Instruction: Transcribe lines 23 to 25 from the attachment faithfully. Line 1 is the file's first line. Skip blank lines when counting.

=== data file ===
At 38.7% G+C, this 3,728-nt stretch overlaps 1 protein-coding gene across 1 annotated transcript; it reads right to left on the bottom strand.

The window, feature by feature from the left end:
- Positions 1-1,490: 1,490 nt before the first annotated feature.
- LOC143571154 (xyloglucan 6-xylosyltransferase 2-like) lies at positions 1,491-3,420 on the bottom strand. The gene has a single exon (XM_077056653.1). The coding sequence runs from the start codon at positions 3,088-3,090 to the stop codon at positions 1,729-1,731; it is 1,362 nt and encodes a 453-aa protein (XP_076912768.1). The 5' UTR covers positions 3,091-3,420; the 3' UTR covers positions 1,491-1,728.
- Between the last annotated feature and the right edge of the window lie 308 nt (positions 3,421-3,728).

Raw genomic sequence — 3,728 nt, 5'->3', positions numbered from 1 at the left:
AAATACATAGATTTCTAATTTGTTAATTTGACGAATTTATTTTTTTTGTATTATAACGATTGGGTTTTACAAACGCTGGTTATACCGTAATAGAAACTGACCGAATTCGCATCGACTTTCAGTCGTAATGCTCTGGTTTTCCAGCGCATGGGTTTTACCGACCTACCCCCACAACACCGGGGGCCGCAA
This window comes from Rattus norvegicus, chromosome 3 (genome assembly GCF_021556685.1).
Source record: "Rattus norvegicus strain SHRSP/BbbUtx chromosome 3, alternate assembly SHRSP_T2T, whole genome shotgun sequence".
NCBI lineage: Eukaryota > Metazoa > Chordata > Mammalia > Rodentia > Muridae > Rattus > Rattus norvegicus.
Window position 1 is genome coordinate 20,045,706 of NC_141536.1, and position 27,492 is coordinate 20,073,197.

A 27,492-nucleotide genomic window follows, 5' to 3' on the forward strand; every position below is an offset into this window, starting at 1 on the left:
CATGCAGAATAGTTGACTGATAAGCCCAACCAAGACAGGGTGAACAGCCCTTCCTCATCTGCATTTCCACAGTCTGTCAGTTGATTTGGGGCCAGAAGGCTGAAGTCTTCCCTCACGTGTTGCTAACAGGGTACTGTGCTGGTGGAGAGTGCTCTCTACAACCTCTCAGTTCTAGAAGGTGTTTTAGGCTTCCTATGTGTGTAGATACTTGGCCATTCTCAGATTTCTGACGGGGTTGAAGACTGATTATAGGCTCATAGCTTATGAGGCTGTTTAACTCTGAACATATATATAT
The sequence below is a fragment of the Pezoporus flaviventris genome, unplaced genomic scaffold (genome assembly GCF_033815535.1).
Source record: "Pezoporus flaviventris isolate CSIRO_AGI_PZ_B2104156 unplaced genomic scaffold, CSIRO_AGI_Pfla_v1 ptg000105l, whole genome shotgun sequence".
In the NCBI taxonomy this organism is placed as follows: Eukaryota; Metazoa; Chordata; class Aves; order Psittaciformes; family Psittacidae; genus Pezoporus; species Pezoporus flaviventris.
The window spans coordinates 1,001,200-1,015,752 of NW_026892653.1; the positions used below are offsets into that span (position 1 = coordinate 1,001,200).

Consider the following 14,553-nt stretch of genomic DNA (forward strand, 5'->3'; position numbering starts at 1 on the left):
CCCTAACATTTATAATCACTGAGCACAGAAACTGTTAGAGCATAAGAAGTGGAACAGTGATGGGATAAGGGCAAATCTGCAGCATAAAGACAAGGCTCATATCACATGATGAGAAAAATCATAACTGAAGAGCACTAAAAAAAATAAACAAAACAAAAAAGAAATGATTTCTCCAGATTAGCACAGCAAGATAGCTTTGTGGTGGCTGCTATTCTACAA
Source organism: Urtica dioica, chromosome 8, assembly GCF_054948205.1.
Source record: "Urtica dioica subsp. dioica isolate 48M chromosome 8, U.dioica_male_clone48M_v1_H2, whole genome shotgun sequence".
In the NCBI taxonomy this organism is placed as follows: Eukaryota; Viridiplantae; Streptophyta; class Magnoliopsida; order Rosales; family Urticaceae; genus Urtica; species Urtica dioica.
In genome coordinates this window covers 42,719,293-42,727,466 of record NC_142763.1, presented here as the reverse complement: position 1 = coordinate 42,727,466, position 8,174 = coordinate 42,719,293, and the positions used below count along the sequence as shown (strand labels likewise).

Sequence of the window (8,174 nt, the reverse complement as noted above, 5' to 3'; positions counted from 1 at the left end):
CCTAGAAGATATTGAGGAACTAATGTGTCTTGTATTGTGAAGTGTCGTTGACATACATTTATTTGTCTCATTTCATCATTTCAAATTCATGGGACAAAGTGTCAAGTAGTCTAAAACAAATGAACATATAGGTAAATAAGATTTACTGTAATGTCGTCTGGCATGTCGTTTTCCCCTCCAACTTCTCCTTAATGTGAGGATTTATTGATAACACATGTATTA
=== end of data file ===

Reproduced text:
In genome coordinates this window covers 42,719,293-42,727,466 of record NC_142763.1, presented here as the reverse complement: position 1 = coordinate 42,727,466, position 8,174 = coordinate 42,719,293, and the positions used below count along the sequence as shown (strand labels likewise).

Sequence of the window (8,174 nt, the reverse complement as noted above, 5' to 3'; positions counted from 1 at the left end):
CCTAGAAGATATTGAGGAACTAATGTGTCTTGTATTGTGAAGTGTCGTTGACATACATTTATTTGTCTCATTTCATCATTTCAAATTCATGGGACAAAGTGTCAAGTAGTCTAAAACAAATGAACATATAGGTAAATAAGATTTACTGTAATGTCGTCTGGCATGTCGTTTTCCCCTCCAACTTCTCCTTAATGTGAGGATTTATTGATAACACATGTATTA